The Donjek Route is located within Kluane National Park and Reserve. Much of the traditional territory of the Kluane First Nation people is located within the vast area that was proclaimed the Kluane Game Reserve in 1943, and later expanded to become the Kluane National Park and Reserve in 1972.
Stories Our Nomination
Soldier’s Summit is located at km 1650.8 (historic milepost 1061) on the Alaska Highway. The site offers vistas of Kluane Lake and part of the Slims River delta, and at one point the visitor can see four different versions of the Alaska Highway: the original tote road, the military road in place by the 1942 opening, the re-routed highway along Kluane Lake, and the new Shakwak Project highway which was completed in 2008.
The Former Northwest Highway System HQ was constructed in 1952. The great influx of American armed forces and civilian contractors during the construction of the Alaska Highway was accompanied by a great sprawl of hastily-built, flimsy, temporary camps and housing around the edges of Whitehorse. Built to a Department of National Defence plan, this building showed a commitment to the Yukon’s future and the status of its new capital city.
Since the founding of Whitehorse in 1900, the White Pass & Yukon Route Railroad has occupied an iconic status in the community, and, although the Depot no longer functions as a railway station, it is a central location for many community celebrations.
The Watson Lake Sign Post Forest is located at the junction of the Alaska Highway and the Robert Campbell Highway and made up of directional and locational signs from all over the world. As of 2012, there were approximately 75,800 signs and 1,600 posts on site, as well as a small amphitheater, and an outdoor exhibit of heavy equipment related to highway construction.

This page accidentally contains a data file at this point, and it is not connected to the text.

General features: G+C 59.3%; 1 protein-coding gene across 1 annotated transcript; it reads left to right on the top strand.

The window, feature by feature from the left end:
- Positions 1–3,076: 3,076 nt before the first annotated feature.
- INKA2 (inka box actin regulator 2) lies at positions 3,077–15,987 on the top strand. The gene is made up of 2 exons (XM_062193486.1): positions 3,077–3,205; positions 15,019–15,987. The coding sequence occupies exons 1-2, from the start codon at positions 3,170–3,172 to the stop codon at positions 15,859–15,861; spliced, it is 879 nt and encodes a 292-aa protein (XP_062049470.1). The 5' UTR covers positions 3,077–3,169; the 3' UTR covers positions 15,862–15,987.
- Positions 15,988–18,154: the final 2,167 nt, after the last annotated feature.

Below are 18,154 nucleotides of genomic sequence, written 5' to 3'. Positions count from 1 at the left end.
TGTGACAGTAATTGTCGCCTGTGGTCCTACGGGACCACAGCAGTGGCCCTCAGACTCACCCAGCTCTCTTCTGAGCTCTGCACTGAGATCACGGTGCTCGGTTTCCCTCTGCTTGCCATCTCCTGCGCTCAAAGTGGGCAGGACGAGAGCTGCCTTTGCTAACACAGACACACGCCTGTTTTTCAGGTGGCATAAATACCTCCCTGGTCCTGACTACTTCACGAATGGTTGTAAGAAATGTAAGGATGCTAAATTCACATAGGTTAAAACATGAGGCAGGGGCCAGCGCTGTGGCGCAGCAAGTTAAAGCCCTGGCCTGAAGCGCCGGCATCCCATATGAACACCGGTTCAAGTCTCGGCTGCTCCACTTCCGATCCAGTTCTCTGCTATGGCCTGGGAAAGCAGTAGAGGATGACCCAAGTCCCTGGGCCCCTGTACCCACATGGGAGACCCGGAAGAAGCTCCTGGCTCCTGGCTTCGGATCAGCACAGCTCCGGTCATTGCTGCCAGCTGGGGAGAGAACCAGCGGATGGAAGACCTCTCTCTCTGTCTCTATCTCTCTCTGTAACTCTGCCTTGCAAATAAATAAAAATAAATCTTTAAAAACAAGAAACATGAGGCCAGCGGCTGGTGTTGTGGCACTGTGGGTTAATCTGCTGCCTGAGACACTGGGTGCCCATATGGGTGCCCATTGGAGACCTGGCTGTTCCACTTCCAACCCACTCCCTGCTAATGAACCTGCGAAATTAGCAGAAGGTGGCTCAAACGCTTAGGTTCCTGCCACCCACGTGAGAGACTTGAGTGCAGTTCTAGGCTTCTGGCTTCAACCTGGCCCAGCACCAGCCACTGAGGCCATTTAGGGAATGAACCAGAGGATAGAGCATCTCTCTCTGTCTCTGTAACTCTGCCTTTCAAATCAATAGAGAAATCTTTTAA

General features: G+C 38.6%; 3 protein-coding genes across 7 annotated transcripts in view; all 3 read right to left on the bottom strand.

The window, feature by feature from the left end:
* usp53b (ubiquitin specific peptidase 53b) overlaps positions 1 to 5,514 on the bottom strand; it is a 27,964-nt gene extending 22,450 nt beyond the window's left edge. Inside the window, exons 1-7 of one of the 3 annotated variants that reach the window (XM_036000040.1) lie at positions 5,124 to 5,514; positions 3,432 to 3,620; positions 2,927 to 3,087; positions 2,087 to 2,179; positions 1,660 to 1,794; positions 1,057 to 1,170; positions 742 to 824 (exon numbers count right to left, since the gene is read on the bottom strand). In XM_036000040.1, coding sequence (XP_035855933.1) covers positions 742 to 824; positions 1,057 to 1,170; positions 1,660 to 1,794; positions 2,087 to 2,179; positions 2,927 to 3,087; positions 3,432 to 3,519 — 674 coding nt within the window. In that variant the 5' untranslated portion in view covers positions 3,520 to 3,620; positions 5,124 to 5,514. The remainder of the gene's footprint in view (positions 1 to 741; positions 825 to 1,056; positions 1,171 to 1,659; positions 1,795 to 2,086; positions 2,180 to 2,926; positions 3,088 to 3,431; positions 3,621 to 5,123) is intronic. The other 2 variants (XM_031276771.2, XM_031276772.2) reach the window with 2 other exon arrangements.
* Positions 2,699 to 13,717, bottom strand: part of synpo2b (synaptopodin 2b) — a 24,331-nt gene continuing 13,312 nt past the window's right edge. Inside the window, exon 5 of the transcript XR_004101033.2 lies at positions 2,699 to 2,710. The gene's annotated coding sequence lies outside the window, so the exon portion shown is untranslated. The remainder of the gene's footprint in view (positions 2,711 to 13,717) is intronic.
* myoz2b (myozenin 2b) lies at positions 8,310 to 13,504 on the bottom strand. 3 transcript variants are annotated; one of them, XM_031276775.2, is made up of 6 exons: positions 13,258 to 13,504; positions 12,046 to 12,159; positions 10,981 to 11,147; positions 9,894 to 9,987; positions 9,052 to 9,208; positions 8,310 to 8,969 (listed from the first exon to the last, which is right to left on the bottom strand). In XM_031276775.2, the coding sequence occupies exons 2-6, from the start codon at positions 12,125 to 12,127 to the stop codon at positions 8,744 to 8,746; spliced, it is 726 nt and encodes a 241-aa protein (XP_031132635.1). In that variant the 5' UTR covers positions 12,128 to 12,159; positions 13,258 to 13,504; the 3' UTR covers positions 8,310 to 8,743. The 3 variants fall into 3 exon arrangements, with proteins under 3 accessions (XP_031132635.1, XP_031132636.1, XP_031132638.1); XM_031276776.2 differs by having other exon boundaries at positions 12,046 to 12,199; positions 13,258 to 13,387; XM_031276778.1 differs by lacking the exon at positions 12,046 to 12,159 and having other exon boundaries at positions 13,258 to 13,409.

Constructed in 1941, the Watson Lake Air Terminal Building is located at the Watson Lake Airport, and within the traditional territory of the Liard First Nation. The air terminal represents a key link in both the Northwest Staging Route, and the building of the Alaska Highway.
The Liard River Hot Springs are located within Liard River Hot Springs Provincial Park, and are the second largest hot springs in Canada, and ranked among the top five hot springs in the country. Traditionally used by Athapaskan and Kaska peoples, the hot springs are still known as a gathering place for travellers to exchange stories.
Faced with tight deadlines, when the Army construction crews reached the Muncho Lake area, they decided to go up and over the mountainous landscape. This road followed a pack horse trail which is said to date to the 1898 gold rush. Today, the Old Alaska Highway Trail follows a section of this original pioneer road.
Old Fort Nelson – also known as Tthek’eneh Kúe – is located east of the current City of Fort Nelson, and is a historic landscape that has evolved from a seasonally populated site, into a trading post, and then into a village. The area has witnessed rapid economic transformation resulting from trapping in the 1920s, and the construction of the Alaska Highway and its airport and military base in 1942-43, but its history is much older.
Charlie Lake Cave (Tse’KWa) is an archaeological site located south of Charlie Lake, within the traditional territory of the Dane-zaa, Tse’Kene and Cree peoples. The site dates to 10,500 years ago, and is one of only a few known archaeological sites in northern North America with a well-preserved stratigraphic record of human activity.